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You Need the Following:. Papers on the Table SCIENCE BOOK! Sheet of Paper Turn in your Test Self-Assessment Turn in any test corrections. Earthquakes. What is an Earthquake?. Earthquakes : Vibrations (seismic waves) within Earth materials are produced by the rapid release of energy

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You need the following
You Need the Following:

  • Papers on the Table

  • SCIENCE BOOK!

  • Sheet of Paper

  • Turn in your Test Self-Assessment

    • Turn in any test corrections



What is an earthquake
What is an Earthquake?

  • Earthquakes: Vibrations (seismic waves) within Earth materials are produced by the rapid release of energy

    • Earth’s crust is in constant motion because of tectonic forces

    • Earth’s crust can store elasticenergy

    • When forces exceed the elastic limits and structural strength of the rocks, the rocks will break and/or move producing vibrations that travel outward in all directions


Earthquakes
Earthquakes

  • The actual place underground where the rocks break producing vibrations is called the focus

  • The place on the surface directly above the focus is called the epicenter



What types of forces are created
What types of forces are created?

Tension Force:

  • stretching or pulling force

  • Makes a normal fault


Normal Fault

http://www.geo.uib.no/jordskjelv/index.php?topic=earthquakes&lang=en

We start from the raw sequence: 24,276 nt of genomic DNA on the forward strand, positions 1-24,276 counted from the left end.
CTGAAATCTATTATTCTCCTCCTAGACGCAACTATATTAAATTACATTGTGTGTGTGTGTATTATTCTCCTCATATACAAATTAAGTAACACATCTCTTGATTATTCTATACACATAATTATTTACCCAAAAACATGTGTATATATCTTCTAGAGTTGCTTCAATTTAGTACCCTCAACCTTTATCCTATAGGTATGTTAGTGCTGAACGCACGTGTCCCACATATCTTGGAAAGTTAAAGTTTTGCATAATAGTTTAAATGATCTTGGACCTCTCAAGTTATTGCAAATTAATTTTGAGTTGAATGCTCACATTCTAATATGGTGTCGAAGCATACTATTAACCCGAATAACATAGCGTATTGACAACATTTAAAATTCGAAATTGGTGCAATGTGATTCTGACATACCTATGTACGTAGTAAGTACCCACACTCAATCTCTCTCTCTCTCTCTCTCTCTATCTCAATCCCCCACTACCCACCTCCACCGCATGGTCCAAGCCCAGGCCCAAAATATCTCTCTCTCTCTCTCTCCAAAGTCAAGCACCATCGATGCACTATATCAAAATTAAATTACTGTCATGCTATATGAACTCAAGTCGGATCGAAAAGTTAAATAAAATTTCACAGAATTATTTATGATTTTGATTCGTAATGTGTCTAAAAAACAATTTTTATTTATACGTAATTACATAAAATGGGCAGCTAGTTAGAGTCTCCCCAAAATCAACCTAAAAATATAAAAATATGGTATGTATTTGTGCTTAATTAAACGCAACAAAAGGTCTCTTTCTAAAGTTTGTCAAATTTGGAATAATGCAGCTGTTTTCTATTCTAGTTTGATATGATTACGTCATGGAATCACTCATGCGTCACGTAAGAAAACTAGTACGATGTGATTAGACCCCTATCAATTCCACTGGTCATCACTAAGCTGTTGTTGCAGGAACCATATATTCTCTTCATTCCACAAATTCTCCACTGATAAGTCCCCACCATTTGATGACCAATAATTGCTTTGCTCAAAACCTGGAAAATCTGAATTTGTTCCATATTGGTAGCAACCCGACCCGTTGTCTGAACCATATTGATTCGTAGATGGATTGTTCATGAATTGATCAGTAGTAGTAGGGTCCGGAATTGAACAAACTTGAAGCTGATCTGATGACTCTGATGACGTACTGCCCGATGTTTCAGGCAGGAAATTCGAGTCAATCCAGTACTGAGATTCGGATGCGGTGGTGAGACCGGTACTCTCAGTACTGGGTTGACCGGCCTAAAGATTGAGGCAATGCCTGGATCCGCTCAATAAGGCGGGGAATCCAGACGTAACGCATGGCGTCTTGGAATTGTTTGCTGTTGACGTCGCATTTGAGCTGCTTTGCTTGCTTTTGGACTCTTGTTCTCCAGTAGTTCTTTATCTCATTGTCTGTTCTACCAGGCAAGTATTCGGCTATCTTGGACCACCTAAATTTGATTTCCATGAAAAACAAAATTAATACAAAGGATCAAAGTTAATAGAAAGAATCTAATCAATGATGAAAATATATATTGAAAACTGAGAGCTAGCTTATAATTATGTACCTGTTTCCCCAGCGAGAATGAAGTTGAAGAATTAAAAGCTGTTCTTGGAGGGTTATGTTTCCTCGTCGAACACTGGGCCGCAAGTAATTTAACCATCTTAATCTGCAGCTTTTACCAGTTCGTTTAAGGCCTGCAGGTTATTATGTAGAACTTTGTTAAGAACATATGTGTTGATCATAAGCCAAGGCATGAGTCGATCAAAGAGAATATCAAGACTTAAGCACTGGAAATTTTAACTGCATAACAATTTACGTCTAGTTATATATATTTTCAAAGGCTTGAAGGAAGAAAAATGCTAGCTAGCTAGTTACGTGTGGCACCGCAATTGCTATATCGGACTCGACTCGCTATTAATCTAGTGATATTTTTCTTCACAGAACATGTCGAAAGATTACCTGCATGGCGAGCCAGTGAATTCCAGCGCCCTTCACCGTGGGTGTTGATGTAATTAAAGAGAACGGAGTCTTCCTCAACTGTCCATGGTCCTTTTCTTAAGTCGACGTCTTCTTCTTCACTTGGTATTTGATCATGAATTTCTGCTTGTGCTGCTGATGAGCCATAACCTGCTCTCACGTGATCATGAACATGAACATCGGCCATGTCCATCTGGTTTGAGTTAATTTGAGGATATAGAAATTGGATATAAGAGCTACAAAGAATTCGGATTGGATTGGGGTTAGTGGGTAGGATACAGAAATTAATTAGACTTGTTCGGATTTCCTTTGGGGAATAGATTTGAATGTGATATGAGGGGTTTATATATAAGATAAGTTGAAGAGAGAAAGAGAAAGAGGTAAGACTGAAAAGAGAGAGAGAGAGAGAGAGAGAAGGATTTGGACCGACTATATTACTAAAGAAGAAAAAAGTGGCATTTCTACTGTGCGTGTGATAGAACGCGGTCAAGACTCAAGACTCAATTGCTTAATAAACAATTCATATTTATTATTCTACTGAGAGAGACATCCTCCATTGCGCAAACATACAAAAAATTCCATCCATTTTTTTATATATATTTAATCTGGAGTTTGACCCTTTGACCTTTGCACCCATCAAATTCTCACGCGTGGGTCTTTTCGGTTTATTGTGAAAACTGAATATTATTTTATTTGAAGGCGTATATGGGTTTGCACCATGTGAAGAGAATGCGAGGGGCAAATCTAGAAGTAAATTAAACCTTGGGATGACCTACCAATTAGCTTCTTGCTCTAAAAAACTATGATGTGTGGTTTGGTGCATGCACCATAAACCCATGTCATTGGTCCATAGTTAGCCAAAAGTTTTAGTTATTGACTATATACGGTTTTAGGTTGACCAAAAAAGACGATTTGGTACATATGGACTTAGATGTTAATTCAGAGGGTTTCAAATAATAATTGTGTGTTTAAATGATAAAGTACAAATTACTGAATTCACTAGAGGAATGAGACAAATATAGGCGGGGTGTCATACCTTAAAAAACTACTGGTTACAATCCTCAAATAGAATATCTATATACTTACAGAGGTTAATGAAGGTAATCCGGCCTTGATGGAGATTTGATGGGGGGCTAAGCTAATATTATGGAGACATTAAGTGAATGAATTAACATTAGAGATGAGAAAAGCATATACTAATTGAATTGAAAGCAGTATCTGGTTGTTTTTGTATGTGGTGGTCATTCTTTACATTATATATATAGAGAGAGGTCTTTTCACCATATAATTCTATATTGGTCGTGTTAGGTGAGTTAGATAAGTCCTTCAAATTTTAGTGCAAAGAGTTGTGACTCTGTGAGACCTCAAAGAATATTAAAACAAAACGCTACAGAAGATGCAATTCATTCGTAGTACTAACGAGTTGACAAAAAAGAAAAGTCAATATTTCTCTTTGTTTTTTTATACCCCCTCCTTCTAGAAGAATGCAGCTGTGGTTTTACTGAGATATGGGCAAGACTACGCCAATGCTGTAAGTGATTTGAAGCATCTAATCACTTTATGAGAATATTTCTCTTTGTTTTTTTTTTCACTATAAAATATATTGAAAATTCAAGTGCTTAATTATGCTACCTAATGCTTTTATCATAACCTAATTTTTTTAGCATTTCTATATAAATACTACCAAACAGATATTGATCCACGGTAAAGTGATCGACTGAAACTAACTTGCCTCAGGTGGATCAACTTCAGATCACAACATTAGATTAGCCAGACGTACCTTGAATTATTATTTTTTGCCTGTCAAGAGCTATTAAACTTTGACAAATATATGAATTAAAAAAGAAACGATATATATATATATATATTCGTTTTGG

What types of forces are created1
What types of forces are created?

Compression Force:

  • force pushing something together

  • Makes a reverse fault


Reverse Fault

http://www.geo.uib.no/jordskjelv/index.php?topic=earthquakes&lang=en


What types of forces are created2
What types of forces are created?

Shear Force:

  • a system of forces that operates against a body from different sides

  • Makes a strike-slip fault


Strike-Slip Fault

http://www.geo.uib.no/jordskjelv/index.php?topic=earthquakes&lang=en



Do the following
Do the Following:

  • Turn in your What are Earthquakes? Directed Reading

  • Fill out your Agenda

  • Get out your Earthquake Notes

  • Make sure you have your SCIENCE BOOK!


  • What causes earthquakes
    What Causes Earthquakes?

    • Movement along faults: occurs when the energy exceeds the friction holding the sides of the fault together and is suddenly released.

    • Movement of magma (volcanic)

    • Volcanic eruptions


    Seismic waves
    Seismic Waves

    Originate at the focus and travel outward in all directions

    • Foreshocks: small earthquakes that come before a major earthquake

    • Aftershocks: Are adjustments in the crust after in earthquake

      • Smaller than main earthquake, but can cause as much or more damage. They can continue for weeks to months. Not every earthquake produces aftershocks



    3 types of seismic waves
    3 Types of seismic Waves

    • P waves (primary waves) Compressional wave

      • Particles move back and forth in the same direction as the wave

      • Travels the fastest

      • Can pass through solids and liquids (gases also)

      • Does not cause damage


    Types of waves